After our coastal walk and a freshening up at the hostel, 6 of us headed off for a meal together! Usually choosing a restaurant for dinner can be quite difficult when you are with a group. But in Ballintoy, our choice was made easier because there were only 2 restaurants on the main street – the Fullerton Arms Restaurant and the Carrick-A-Rede Bar and Grill. We decided to go with the Fullerton Arms Restaurant.

Ballintoy’s Main Street with the Fullerton Arms Restaurant

We were only a table of 6 but because it was a small restaurant, we had a bit of a wait. So we grabbed a drink at the restaurant bar next door and chatted with our trip mates while waiting for a table to be ready. (I asked to pour my own Guinness but unfortunately the answer was no 😦 )

We were pleasantly surprised when we walked into the restaurant. It was well decorated, plush, cozy and looked like a restaurant in a much bigger city! It also had a little alcove dedicated to Game of Thrones – complete with armour, quotes on the wall and a replica “Iron Throne!” Pretty cool – even if I don’t watch the show!

We didn’t have much expectations for the food, thinking it would be typical bar food in a village of two restaurants. Boy, were we ever wrong! The food we had was delicious and definitely could have rivalled restaurants in bigger cities! The food was fresh, tasty and plated up nicely. Besides that it was decent priced for the caliber of food we received!

I had the sea bass with vegetables and potatoes – tasty and filling! 🙂

I believe this was: “Lemon and Lime Baked Seabass – with potatoes and vegetables medley.”

Ioana had the Steak and Guinness Pie – such a light and airy version, delicious!

After our lovely dinner, we wandered over to the Carrick-A-Rede Rope Bridge Bar, where some of our group had gathered already. Our drinks of choice? Since we were in Ireland, Guinness and Jameson with gingerale. Sláinte!

We forgot the lime 😦

We were excited to listen to some lively traditional music in the pub. Pretty soon we noticed something wasn’t right… Let’s just say the two musicians were a little “off” that night. Later we found out that the lead singer had a gig somewhere else and the remaining two just weren’t the same without their leader. Luckily our bus driver Fred saved the night – taking a guitar and singing us some songs. That quickly woke up the pub and we were all clapping along! It was a great night – getting to know each other, comparing travel plans and swapping stories. There may have even been some attempts at Irish Dancing…… It was a fun night and a great start to our All Ireland Rocker Tour!


Review: We really loved our time in Ballintoy. It was one of our favourite stops in Ireland – quaint, quiet, friendly and beautiful. You almost feel like you are in another decade, in a simpler time. And I really liked that! The gorgeous scenery just adds to the draw of this village. Ballintoy is also a good location for a home base while exploring the Antrim Coast. Besides being close to Carrick-a-Rede Rope Bridge and Ballintoy Harbour, Ballintoy is also close to the Dark Hedges, Giant’s Causeway, Bushmills, Portrush, Rathlin Island and Ballycastle. So it makes sense to situate yourself here and make day trips out to the surrounding area. Saves you from having to pack and unpack daily!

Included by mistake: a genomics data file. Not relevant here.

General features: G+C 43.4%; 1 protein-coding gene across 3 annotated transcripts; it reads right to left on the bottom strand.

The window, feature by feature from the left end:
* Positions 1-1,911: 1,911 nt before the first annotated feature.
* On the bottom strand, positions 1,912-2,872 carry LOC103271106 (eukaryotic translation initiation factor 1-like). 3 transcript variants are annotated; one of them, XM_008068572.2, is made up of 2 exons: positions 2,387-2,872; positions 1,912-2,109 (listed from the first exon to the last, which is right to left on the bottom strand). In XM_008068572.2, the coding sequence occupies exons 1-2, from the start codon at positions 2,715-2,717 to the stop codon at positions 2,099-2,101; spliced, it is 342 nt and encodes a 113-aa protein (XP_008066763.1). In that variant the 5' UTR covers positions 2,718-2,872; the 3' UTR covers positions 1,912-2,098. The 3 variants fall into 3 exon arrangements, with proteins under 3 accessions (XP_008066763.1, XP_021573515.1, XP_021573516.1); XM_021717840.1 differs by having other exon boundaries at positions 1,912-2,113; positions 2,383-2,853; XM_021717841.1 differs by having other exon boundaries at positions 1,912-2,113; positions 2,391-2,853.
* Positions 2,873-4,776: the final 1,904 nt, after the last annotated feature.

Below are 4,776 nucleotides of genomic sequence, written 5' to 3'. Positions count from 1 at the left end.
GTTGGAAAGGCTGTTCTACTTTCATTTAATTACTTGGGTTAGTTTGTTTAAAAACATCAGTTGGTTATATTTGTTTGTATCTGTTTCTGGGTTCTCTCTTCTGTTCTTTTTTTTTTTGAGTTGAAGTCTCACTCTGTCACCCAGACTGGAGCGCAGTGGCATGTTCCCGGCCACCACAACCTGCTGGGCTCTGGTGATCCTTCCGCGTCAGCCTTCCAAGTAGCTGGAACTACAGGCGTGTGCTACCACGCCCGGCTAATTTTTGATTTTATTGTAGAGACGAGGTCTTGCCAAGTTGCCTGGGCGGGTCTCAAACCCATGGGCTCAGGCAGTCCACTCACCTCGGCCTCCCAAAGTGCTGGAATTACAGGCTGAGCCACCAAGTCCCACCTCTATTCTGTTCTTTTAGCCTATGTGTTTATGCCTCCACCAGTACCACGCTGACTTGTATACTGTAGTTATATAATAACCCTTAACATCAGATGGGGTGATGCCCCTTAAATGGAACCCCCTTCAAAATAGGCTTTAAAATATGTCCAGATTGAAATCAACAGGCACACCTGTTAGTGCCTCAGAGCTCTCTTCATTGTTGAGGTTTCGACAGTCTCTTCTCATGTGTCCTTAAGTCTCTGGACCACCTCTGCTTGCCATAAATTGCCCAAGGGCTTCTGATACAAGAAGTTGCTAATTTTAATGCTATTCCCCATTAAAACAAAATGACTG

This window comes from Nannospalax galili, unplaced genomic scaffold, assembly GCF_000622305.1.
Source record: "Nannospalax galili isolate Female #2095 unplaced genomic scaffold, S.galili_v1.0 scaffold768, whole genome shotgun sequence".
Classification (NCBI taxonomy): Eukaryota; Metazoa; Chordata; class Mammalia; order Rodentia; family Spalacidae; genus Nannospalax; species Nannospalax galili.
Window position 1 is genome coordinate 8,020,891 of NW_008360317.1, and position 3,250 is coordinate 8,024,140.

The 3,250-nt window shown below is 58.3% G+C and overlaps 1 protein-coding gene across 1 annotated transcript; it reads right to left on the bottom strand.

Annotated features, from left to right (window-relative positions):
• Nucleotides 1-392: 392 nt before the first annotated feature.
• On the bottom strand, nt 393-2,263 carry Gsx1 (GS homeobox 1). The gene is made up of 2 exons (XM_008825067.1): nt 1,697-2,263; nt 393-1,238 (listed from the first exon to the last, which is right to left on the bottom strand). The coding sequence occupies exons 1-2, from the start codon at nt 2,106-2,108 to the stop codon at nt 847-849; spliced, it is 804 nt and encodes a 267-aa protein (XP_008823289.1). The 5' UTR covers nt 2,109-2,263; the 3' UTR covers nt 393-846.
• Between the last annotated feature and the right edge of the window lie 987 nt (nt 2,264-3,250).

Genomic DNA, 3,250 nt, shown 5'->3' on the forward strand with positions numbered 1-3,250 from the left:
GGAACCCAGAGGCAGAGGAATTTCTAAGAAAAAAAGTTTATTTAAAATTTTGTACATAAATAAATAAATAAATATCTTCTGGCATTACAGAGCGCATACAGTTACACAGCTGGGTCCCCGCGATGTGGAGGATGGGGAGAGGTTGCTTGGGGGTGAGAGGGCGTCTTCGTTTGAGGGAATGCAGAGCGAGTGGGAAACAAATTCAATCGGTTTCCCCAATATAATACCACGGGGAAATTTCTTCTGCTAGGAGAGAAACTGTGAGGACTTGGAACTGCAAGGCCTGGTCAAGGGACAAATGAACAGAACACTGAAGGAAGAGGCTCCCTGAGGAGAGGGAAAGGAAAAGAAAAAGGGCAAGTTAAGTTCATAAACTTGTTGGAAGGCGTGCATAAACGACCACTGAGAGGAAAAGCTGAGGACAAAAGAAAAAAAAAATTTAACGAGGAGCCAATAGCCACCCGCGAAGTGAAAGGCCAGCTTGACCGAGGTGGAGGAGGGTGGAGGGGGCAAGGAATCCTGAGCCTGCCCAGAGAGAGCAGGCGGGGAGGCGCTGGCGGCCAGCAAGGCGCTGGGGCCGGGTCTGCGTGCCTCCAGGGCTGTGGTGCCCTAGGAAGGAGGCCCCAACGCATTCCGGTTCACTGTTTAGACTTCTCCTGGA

Ballintoy is also on the Causeway Coastal Route, winding through picturesque towns and villages along the North Coast from Belfast to Derry (Londonderry). The Causeway Coastal Route is rated to be one of the top road trips in Europe. So I think a road trip is in order! If you’re planning a road trip, here are some itineraries from Tourism Ireland and Northern Ireland Tourist Board. Ballintoy and the Antrim Coast are definitely worth a stop, if you’re in Northern Ireland! 


Day 2 takes us to a very famous Antrim Coast stop – Giant’s Causeway!

From Vancouver with Love,

Ioana and Natalie

© Letters of Wanderlust, 2016. Unauthorized use and/or duplication of any written material and/or photographs without express and written permission from this site’s authors is strictly prohibited. Please get in touch if you would like to republish any of our materials or if you would like to work on a project together!

Shamrocker All Ireland Rocker Tour Day 1 – A Coastal Walk and A Rope Bridge

After a day of travelling, we drove into the beautiful village of Ballintoy – one of our absolute favourites! And I think you’ll see why soon enough!


We arrived at our hostel – Sheep Island View Hostel, home for the first night of our All Ireland Rocker tour. After dropping our bags off at the hostel and claiming our beds for the night, we were ready for an adventure. For a small village like Ballintoy, there was actually quite a bit in the area to see!


The beautiful Antrim Coast, approaching the Carrick-a-Rede rope bridge and island